I received my JoinLeeNow news letter today and was so excited to read about how the Faustman trials are going and about the other trials that are being supported by The Iacocca Foundation.
This story got my attention more than others: Dr. Jerry Nadler Â $370,000 University of Virginia, Diabetes and Hormone Center of Excellence Charlottesville, VA Clinical trial in type 1 diabetes
Lisofylline (LSF) is a novel small molecule immunomodulator that has been shown to be effective in halting autoimmune damage to pancreatic insulin producing beta cells in experimental models of type 1 diabetes. LSF does not impair the normal immune system but reduces the activity of a key cytokine called Interleukin-12 which plays a major role in leading to type 1 diabetes.
Recent evidence suggests that the body is attempting to regenerate insulin producing cells in type 1 diabetes but that the slow growth rate of beta cells and ongoing autoimmunity prevents the body from reversing diabetes. It has been recently shown in a publication that the combination of a beta growth factor called exendin-4 and LSF given by subcutaneous minipump can fully reverse established type 1 diabetes in the nod mouse model. Most animals have remained with normal blood sugar for up to 5 months after the removal of the medications. The exciting results recently presented at the ADA 2006 Scientific Sessions shows evidence of new beta cell regeneration in these treated mice.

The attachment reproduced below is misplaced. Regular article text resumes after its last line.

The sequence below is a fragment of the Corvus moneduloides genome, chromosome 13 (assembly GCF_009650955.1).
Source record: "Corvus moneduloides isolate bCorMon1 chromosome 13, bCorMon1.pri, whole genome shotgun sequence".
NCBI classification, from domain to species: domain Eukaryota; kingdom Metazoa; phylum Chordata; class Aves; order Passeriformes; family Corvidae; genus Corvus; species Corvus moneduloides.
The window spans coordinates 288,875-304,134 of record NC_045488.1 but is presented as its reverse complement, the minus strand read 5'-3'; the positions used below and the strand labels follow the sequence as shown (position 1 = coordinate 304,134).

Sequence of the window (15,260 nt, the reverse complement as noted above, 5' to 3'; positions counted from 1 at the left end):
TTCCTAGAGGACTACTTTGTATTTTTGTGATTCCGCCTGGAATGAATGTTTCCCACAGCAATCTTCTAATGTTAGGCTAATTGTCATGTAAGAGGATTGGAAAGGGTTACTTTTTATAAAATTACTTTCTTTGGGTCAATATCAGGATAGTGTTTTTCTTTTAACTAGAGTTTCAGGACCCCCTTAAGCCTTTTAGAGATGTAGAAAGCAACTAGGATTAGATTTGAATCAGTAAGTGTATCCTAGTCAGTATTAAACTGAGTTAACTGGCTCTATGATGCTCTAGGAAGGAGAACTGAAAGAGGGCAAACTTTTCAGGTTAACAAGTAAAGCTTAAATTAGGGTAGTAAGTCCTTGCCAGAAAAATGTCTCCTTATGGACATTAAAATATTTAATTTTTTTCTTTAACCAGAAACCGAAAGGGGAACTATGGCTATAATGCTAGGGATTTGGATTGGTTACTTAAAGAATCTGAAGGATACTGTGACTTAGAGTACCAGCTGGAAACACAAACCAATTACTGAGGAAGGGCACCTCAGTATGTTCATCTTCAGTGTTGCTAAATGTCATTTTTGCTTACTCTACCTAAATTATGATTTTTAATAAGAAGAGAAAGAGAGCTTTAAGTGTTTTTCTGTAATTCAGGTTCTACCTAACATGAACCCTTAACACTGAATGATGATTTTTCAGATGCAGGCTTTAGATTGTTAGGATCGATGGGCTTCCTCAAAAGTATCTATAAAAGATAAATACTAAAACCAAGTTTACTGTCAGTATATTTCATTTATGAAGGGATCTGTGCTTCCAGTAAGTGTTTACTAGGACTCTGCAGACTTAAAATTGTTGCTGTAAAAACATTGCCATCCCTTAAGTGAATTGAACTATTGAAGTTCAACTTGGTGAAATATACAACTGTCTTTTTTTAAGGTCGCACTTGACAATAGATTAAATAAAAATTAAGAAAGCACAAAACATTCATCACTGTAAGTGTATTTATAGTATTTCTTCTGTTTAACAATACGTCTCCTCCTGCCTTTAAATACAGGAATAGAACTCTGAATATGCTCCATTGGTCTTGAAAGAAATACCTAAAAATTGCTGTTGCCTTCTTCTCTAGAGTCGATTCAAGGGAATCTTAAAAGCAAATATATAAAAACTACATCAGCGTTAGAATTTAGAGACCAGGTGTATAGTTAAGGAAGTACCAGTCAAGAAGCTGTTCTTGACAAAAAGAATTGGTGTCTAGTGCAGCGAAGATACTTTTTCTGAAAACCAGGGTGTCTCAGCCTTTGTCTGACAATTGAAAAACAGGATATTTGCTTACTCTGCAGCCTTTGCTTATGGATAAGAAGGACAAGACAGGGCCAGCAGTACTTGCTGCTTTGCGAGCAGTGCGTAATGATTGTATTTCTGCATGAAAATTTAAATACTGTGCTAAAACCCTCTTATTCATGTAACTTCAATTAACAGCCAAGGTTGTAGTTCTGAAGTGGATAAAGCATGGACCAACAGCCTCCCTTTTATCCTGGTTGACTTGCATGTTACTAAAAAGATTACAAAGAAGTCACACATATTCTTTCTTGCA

LSF has been shown to be safe in human trials when given by the intravenous route but this is not a very practical way of using this medication for the majority of people with type 1 diabetes. The current funds will allow the reformulation and safety testing of LSF for subcutaneous delivery. It is anticipated that a clinical trial to test the safety and effectiveness of subcutaneous delivered LSF for treatment of type 1 diabetes will be initiated within a year.
LSF alone or in combination with a beta cell growth factor could offer a safe and effective way to help the body regenerate its own insulin producing cells resulting in reversal of type 1 diabetes.
When I read things like this, it just gives me the hope I need to keep moving forward. As a mom, I need that hope. I need that push to look forward to Riley's future with a smile on my face. Because, in that future, I see a cure. I don't think it's really soon in the future, but it's there. And, I want to do whatever I can to make that cure possible.
So, I've been working diligently on my Lee Iacocca walk. I've gotten the walk listed on the JoinLeeNow website. I've gotten a few donations and a few team members. I've sent out letters to local businesses. I hope I hear back from some of them soon.
I was feeling kind of down the first few days after I started planning the walk. I had to look up some diabetes statistics that just didn't sit too well with me. But, now I know that Riley is not going to be a statistic. He's going to be a young man who doesn't have to count carbs or test his sugar.
Some out there don't believe there will ever be a cure. Just remember that it wasn't that long ago that the phrase "I used to have cancer" was not heard very often. But, now, thanks to research it's heard more often than not among those who have been touched by cancer.
So, I'm just going to look forward to when Riley and others like him can say, "I used to have diabetes".